Useful Photography Tip

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Lots of photographers have absolutely no idea what to charge a client when they’re first starting out. So to help you out in some ways when considering pricing, keep these tips in mind. First off consider your expenses, time shooting, transportation, commute time, knowledge needed to actually create the images, post production time and effort on top of knowledge, etc. as a base. Then look at that and compare it to photographers that do similar work in your area and are of a similar skill level as you are. If you’re not as good as them or haven’t been shooting as long, then start bringing the price down.

Now whatever figure you had in mind, double it. Why? Taxes are a big reason for this, especially if you’re getting paid in checks.

Then consider a couple of differences: whether you can reasonably charge that much money, whether you can convince the client to pay you that, etc. Then also keep things in mind like if you’re working with a company, a person, and various things about them and who they are. The rest of it is way too much to honestly type out but getting these three videos and the worksheets that I created will help you immensely with this.

Just remember: it all starts with your identity as a photographer.

Model: Justin Kirck

Chris Gampat The Phoblographer Tamron 85mm f1.8 Di VC extra sample images Jenn's portraits (2 of 4)ISO 4001-125 sec at f - 3.5

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When it comes to photographing a person from the direct side, there are loads of portrait subjects who get self-conscious about how they look and may not necessarily want to. But you can fix that in-camera without Photoshop pretty easily just by doing a bit of stretching while creating a pose that looks natural.

How do you do this?

  • Have the subject face to the side: either have them shift their weight to the leg/side further from the camera or have them perfectly straight
  • Pull the clothing back to be a bit more form fitting
  • Have them straighten up their back without sucking in their gut.
  • Have them lean back just a bit while pulling their stomach in a bit
  • Then make the portrait subject turn their shoulder closer to you just a bit back and to the side

Again, while there’s nothing wrong with embracing who you are (and I encourage it) it could be more important for others when it comes to social media portraits, headshots, etc.

Paige Owen Headhots 2016 by Chris Gampat (21 of 32)ISO 4001-125 sec at f - 2.5

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“That feels really weird.” said Paige to me this past weekend as I was doing headshots for her. She was referring to a tactic I told her to do in order to make her face look less puffy in a portrait. Besides using an 85mm lens to compress the scene, Peter Hurley will tell you that a good tactic is to stick the chin out a bit. For the most part, that works very well: but an even further step can be taken after that.

Try this:

  • Ask your portrait subject to open their mouth and drop their jaw. This will eliminate any immediate puffiness in the face and thin it out.
  • Then ask them to smile with the mouth open and the jaw still dropped.
  • Finally, have them close the mouth just enough so that if they wanted to, their tongue could still go in between the top and bottom front row of teeth. Their mouth can remain open or not.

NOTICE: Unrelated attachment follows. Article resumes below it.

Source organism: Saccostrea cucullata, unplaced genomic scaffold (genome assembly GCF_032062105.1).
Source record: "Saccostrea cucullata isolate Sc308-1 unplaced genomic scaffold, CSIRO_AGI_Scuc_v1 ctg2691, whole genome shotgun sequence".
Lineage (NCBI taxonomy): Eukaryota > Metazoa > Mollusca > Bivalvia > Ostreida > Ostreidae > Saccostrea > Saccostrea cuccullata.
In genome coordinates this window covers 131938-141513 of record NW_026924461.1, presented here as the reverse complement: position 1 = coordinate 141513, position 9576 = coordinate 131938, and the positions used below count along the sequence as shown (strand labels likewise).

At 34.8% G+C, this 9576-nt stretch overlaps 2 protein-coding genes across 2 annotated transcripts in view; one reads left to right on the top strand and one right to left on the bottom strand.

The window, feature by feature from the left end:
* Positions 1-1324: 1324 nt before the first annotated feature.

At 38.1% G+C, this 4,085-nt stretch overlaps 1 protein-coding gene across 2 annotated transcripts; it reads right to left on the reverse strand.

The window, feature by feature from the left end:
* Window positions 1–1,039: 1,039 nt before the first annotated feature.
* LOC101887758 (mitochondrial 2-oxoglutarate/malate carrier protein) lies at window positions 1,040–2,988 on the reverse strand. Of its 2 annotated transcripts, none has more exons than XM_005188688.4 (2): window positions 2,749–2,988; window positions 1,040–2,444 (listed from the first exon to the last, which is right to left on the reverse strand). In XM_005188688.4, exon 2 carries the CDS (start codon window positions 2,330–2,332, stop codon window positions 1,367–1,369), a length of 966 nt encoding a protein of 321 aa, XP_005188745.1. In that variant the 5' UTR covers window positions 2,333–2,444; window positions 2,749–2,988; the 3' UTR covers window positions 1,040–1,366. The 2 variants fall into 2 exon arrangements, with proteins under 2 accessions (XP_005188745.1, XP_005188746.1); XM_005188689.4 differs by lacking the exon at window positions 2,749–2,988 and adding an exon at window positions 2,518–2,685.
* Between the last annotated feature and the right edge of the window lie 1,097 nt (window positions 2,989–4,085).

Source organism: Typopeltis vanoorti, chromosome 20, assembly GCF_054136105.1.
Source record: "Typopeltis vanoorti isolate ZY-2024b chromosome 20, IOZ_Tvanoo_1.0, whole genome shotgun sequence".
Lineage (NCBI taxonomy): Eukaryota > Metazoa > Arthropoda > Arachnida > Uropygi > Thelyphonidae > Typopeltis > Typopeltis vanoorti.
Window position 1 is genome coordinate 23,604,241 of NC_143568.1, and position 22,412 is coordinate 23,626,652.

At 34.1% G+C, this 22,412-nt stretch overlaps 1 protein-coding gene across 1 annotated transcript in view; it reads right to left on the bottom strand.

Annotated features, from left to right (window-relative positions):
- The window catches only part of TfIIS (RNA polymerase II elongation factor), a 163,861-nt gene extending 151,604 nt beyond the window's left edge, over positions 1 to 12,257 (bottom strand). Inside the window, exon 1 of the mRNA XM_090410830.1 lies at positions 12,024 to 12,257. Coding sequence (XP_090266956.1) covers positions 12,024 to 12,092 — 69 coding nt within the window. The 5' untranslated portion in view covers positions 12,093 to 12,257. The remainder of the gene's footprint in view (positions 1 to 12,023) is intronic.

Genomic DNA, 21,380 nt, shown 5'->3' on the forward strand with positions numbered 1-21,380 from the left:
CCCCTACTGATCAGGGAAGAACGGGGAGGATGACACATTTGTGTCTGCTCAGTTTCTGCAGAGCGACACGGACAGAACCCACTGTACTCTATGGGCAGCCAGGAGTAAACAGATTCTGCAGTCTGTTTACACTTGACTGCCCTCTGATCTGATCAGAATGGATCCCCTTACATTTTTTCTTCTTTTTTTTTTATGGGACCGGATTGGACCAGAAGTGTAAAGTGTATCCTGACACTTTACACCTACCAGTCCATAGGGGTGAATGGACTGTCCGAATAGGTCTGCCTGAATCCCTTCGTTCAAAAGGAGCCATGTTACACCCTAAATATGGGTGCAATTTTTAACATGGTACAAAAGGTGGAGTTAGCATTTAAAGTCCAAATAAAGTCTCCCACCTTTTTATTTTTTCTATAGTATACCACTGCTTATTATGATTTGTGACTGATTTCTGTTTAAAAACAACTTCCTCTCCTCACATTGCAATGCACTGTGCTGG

Combine this with soft, flattering lighting and sticking the chin out and you’ll have a portrait that will look much better.

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If you’re one of those people who is secretly afraid of using a flash and because of that calls yourself a “Natural Light Photographer” you’re going to realize that the simple concept behind using a flash is really, really, incredibly simple.

When lighting novices think about using a flash, they think about it based on the fact that you’re trying to make an image brighter. And so to that end, they raise the ISO, open the aperture and slow down the shutter speed. In reality, that isn’t really what a flash is designed to do or how it’s designed to be properly used in today’s digital photography realm.

Instead: a flash is designed to create light in a scene that isn’t there to begin with. Let that sink into your head. So in the image above, I had the option of backlighting Asta with the lights on the left or just raising the ISO and adjusting the settings to get a good enough exposure that would be pleasing. I could have also just moved her towards the light. However, what I did was had those lights blend into the scene and also add my own light source. The results? Well, they’re after the jump.

The point: that the lighting that you’ll see on Asta after the jump couldn’t have been created without adding in my own light source.

So start thinking about using a flash differently.

[click to continue…]

Chris Gampat The Phoblographer Roundflash dish review images with Asta extras (5 of 5)ISO 4001-125 sec at f - 2.8
Model: Bec Fordyce

Model: Bec Fordyce

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Consider the fact that years ago, all photographers using a flash were encouraged to stop using the little bounce card and wide angle diffuser in favor of something like the Rogue FlashBender series of modifiers. If you’ve been using those or other modifiers, you probably haven’t really thought twice about two things that can really help your flash output control.

One of them is the wide angle diffuser: spreading light over a larger area can make it look softer in certain situations.

The second one is the little bounce card. If often can bounce just enough light into an area to give off a really nice effect. That’s how I created the image above with model Bec Fordyce. The direct flash head was way too powerful even when the power was really turned down. But when the flash output was bounced off of a little card, it created hard shadows that still worked with the overall image and effect.

So don’t ever discount all the tools that you have available to you: and also be sure to keep them in mind accordingly.

Model: Clay Von Carlowitz

Model: Clay Von Carlowitz

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When shooting portraits in natural light there are three different scenarios: in full blown sunlight, in the shade, or a combination of the two. Each lend themselves to different situations and effects, but by far the most reliable for a standard portrait is to shoot in the shade.

The biggest reason: consistent lighting.